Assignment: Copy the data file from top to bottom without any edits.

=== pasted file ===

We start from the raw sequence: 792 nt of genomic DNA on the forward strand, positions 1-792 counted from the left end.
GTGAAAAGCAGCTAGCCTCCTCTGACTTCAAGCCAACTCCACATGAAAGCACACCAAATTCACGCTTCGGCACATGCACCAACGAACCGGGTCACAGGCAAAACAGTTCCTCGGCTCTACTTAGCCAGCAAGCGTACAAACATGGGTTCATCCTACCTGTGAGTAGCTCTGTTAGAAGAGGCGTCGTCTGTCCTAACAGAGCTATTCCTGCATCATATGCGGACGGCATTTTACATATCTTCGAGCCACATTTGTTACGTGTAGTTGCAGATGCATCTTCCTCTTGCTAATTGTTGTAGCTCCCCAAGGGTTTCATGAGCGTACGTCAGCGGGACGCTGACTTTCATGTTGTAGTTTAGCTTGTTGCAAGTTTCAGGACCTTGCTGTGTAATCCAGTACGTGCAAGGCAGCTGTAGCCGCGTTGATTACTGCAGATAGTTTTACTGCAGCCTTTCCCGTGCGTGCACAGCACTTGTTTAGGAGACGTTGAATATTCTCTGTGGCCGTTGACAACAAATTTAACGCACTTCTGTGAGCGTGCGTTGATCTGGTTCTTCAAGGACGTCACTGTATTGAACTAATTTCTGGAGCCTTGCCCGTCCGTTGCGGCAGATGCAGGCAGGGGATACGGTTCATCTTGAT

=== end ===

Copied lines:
We start from the raw sequence: 792 nt of genomic DNA on the forward strand, positions 1-792 counted from the left end.
GTGAAAAGCAGCTAGCCTCCTCTGACTTCAAGCCAACTCCACATGAAAGCACACCAAATTCACGCTTCGGCACATGCACCAACGAACCGGGTCACAGGCAAAACAGTTCCTCGGCTCTACTTAGCCAGCAAGCGTACAAACATGGGTTCATCCTACCTGTGAGTAGCTCTGTTAGAAGAGGCGTCGTCTGTCCTAACAGAGCTATTCCTGCATCATATGCGGACGGCATTTTACATATCTTCGAGCCACATTTGTTACGTGTAGTTGCAGATGCATCTTCCTCTTGCTAATTGTTGTAGCTCCCCAAGGGTTTCATGAGCGTACGTCAGCGGGACGCTGACTTTCATGTTGTAGTTTAGCTTGTTGCAAGTTTCAGGACCTTGCTGTGTAATCCAGTACGTGCAAGGCAGCTGTAGCCGCGTTGATTACTGCAGATAGTTTTACTGCAGCCTTTCCCGTGCGTGCACAGCACTTGTTTAGGAGACGTTGAATATTCTCTGTGGCCGTTGACAACAAATTTAACGCACTTCTGTGAGCGTGCGTTGATCTGGTTCTTCAAGGACGTCACTGTATTGAACTAATTTCTGGAGCCTTGCCCGTCCGTTGCGGCAGATGCAGGCAGGGGATACGGTTCATCTTGAT